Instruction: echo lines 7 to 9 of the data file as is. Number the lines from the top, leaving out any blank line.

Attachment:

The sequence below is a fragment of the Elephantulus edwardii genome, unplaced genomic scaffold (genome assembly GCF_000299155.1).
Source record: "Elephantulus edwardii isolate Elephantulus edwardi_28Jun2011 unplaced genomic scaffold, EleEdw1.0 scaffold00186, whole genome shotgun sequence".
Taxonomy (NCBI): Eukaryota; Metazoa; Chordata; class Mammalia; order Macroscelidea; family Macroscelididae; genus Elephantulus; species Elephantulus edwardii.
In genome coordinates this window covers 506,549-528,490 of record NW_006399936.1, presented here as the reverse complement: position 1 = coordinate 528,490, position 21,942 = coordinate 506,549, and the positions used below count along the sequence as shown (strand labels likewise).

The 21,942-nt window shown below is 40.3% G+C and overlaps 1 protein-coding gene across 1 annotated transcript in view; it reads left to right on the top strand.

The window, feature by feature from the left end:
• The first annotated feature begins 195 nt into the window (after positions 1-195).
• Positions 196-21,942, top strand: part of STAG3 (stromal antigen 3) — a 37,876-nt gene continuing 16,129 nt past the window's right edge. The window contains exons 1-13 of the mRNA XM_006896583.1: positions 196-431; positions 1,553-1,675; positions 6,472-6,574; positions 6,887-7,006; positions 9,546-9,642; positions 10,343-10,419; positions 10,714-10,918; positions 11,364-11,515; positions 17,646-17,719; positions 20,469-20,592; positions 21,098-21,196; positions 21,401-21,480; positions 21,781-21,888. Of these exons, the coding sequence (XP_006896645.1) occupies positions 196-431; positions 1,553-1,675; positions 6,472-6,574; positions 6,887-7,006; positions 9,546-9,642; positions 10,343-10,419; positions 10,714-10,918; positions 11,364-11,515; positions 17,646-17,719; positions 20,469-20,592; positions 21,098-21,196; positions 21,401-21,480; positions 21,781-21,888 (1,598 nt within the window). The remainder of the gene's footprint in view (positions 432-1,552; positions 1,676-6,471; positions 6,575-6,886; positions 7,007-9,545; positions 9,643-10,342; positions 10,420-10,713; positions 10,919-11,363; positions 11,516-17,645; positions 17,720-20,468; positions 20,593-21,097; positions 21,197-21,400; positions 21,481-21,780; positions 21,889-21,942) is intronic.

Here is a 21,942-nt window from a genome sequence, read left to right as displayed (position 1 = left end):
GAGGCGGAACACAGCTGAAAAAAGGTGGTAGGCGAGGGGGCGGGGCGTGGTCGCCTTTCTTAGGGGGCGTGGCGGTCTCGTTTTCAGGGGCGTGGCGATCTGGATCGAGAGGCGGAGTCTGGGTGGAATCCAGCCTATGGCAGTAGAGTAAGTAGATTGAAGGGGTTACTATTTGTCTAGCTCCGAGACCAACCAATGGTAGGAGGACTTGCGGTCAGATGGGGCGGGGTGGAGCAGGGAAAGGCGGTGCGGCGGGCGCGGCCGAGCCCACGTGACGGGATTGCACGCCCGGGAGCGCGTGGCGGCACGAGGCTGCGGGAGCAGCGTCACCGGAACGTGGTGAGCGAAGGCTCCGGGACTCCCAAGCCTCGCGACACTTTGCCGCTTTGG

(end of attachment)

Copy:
• The first annotated feature begins 195 nt into the window (after positions 1-195).
• Positions 196-21,942, top strand: part of STAG3 (stromal antigen 3) — a 37,876-nt gene continuing 16,129 nt past the window's right edge. The window contains exons 1-13 of the mRNA XM_006896583.1: positions 196-431; positions 1,553-1,675; positions 6,472-6,574; positions 6,887-7,006; positions 9,546-9,642; positions 10,343-10,419; positions 10,714-10,918; positions 11,364-11,515; positions 17,646-17,719; positions 20,469-20,592; positions 21,098-21,196; positions 21,401-21,480; positions 21,781-21,888. Of these exons, the coding sequence (XP_006896645.1) occupies positions 196-431; positions 1,553-1,675; positions 6,472-6,574; positions 6,887-7,006; positions 9,546-9,642; positions 10,343-10,419; positions 10,714-10,918; positions 11,364-11,515; positions 17,646-17,719; positions 20,469-20,592; positions 21,098-21,196; positions 21,401-21,480; positions 21,781-21,888 (1,598 nt within the window). The remainder of the gene's footprint in view (positions 432-1,552; positions 1,676-6,471; positions 6,575-6,886; positions 7,007-9,545; positions 9,643-10,342; positions 10,420-10,713; positions 10,919-11,363; positions 11,516-17,645; positions 17,720-20,468; positions 20,593-21,097; positions 21,197-21,400; positions 21,481-21,780; positions 21,889-21,942) is intronic.

Here is a 21,942-nt window from a genome sequence, read left to right as displayed (position 1 = left end):